Rated R - Running Time: 1:28 - Released 12/10/99

It seems that the fount of bad movies that springs from former cast members of Saturday Night Live will never dry up. To the list of lame hits like A Night At The Roxbury, Big Daddy, The Waterboy, and Senseless, add Deuce Bigalow: Male Gigolo. Starring marginally successful SNL alum Rob Schneider, Mike Mitchell's first film is ill-advised from the start, attempting the omnidirectionally offensive approach that worked so well for There's Something About Mary and the Austin Powers films, but lacks the subtlety of humor necessary to pull it off. The script is penned by Harris Goldberg (who wrote 1998's awful I'll Be Home for Christmas) and Schneider himself, whose list of acting credits include such staggeringly bad films as Judge Dredd, Knock Off, and both the above mentioned Adam Sandler films (this is his first try as writer).

Deuce Bigalow is about an aquatic maintenance engineer who lands a job watching over a tankful of exotic fish while their owner, Antoine (Oded Fehr) is away. Antoine is a very popular and high-priced gigolo who looks like George Harrison (from the Let It Be period), but he is also very protective of his fish and his plush bachelor pad. He informs Deuce that if anything is damaged, he will use him for target practice with an item from his medieval weapon collection. But after he's gone, Deuce accidentally knocks over Antoine's immense, custom-built fishtank and starts a fire that causes several thousand dollars' worth of damage. So he decides he must try Antoine's profession to make the money to pay for the damages. Since Deuce is not quite as beautiful as Antoine, his clientele consists of many odd and less-than-attractive women, but since he's such a nice guy, he builds their self-esteem while not having sex with them.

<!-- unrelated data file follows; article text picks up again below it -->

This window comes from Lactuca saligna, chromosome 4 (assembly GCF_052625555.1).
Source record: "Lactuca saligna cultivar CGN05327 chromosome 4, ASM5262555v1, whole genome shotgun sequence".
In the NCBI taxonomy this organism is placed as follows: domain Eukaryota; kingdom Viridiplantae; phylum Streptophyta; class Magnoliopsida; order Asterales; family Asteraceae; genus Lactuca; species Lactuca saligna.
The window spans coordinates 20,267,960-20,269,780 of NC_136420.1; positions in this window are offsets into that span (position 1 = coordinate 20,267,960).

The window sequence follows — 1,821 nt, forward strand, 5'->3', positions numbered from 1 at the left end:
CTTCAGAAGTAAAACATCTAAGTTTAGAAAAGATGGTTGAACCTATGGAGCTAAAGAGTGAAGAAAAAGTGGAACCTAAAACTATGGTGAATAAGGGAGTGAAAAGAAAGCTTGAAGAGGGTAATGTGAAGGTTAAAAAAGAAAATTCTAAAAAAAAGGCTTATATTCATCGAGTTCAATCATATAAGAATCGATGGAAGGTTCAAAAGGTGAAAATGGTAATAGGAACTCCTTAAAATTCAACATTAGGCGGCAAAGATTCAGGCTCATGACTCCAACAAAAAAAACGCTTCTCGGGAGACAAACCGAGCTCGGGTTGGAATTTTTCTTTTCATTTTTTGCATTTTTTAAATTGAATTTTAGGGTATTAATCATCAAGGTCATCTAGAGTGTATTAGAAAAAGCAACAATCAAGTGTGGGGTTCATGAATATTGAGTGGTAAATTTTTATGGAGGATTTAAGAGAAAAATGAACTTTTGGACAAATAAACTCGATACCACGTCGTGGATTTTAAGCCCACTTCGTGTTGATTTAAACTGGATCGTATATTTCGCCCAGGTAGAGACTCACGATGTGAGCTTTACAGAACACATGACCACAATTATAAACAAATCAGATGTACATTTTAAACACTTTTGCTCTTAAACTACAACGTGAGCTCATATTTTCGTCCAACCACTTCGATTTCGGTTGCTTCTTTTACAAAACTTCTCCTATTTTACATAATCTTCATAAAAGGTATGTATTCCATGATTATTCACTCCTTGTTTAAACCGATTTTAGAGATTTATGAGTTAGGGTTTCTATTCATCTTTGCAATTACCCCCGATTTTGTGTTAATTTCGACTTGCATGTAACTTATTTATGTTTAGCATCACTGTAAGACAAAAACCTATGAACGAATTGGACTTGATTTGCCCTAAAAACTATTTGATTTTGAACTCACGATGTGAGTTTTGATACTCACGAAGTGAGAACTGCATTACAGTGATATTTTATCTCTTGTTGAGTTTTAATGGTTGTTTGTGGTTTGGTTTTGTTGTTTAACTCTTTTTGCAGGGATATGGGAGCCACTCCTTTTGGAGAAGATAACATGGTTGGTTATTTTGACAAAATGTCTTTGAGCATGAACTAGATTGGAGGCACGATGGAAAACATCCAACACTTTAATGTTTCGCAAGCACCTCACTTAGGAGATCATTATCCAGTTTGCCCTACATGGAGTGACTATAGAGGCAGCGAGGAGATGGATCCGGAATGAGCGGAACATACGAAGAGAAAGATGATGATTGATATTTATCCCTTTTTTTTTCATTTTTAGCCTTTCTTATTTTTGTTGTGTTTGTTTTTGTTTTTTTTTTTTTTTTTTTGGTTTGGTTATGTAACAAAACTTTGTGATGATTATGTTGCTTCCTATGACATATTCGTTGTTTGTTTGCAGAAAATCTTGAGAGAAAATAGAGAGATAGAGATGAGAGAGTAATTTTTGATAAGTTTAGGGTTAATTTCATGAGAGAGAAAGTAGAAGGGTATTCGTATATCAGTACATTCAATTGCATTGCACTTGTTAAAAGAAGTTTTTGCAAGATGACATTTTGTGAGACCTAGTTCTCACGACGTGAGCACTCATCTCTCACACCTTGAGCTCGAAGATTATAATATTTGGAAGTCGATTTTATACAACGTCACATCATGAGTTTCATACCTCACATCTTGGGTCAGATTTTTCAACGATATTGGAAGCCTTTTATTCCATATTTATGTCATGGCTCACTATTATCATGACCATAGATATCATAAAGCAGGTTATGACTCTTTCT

The backlash of the early 1990s political correctness trend is the late '90s scriptwriting tactic of attempting offend as many social groups as possible. This film makes fun of people with narcolepsy and Tourette syndrome, tall people, fat people, blind people, black people, people with big feet, people who wear artificial limbs, and women in general. But the humor is so stupid that it backfires and offends us all, not because of its shock value but because it's an insult to our collective intelligence. The jokes, intended to make teenagers snigger, don't even make enough sense to inspire anything but confused disgust. Schneider has about as much range as the lionfish he protects throughout the movie, and the fish is far more interesting to watch. Occasionally, the antics of one of the supporting characters might produce a mild chuckle, but more often than not, this amateur team's attempt at comedy overwhelmingly misses its mark.

Copyright 1999 by John R. McEwen and The Republican

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